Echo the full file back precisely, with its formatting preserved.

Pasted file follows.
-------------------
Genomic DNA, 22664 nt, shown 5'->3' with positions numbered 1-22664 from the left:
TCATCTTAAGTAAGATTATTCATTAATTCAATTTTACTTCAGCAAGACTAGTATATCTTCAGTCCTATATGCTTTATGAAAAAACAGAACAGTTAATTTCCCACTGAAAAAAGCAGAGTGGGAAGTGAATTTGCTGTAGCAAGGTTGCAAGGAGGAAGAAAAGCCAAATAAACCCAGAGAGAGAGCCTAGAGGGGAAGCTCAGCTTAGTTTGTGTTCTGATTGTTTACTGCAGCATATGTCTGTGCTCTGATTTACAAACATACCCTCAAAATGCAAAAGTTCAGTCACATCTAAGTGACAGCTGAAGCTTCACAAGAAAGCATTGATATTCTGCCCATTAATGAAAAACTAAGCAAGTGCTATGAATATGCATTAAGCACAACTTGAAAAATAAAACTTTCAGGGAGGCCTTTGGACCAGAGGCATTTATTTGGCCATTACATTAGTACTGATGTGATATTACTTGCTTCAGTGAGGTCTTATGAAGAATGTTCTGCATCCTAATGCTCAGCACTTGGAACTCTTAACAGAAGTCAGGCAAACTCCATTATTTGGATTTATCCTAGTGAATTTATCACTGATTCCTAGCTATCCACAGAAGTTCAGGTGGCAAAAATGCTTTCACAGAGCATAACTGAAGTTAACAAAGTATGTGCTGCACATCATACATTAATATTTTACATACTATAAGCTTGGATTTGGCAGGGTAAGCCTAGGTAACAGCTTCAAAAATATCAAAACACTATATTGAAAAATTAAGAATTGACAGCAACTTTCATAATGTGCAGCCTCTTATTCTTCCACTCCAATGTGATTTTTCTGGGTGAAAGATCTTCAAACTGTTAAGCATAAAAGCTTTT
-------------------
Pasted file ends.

Genomic DNA, 22664 nt, shown 5'->3' with positions numbered 1-22664 from the left:
TCATCTTAAGTAAGATTATTCATTAATTCAATTTTACTTCAGCAAGACTAGTATATCTTCAGTCCTATATGCTTTATGAAAAAACAGAACAGTTAATTTCCCACTGAAAAAAGCAGAGTGGGAAGTGAATTTGCTGTAGCAAGGTTGCAAGGAGGAAGAAAAGCCAAATAAACCCAGAGAGAGAGCCTAGAGGGGAAGCTCAGCTTAGTTTGTGTTCTGATTGTTTACTGCAGCATATGTCTGTGCTCTGATTTACAAACATACCCTCAAAATGCAAAAGTTCAGTCACATCTAAGTGACAGCTGAAGCTTCACAAGAAAGCATTGATATTCTGCCCATTAATGAAAAACTAAGCAAGTGCTATGAATATGCATTAAGCACAACTTGAAAAATAAAACTTTCAGGGAGGCCTTTGGACCAGAGGCATTTATTTGGCCATTACATTAGTACTGATGTGATATTACTTGCTTCAGTGAGGTCTTATGAAGAATGTTCTGCATCCTAATGCTCAGCACTTGGAACTCTTAACAGAAGTCAGGCAAACTCCATTATTTGGATTTATCCTAGTGAATTTATCACTGATTCCTAGCTATCCACAGAAGTTCAGGTGGCAAAAATGCTTTCACAGAGCATAACTGAAGTTAACAAAGTATGTGCTGCACATCATACATTAATATTTTACATACTATAAGCTTGGATTTGGCAGGGTAAGCCTAGGTAACAGCTTCAAAAATATCAAAACACTATATTGAAAAATTAAGAATTGACAGCAACTTTCATAATGTGCAGCCTCTTATTCTTCCACTCCAATGTGATTTTTCTGGGTGAAAGATCTTCAAACTGTTAAGCATAAAAGCTTTT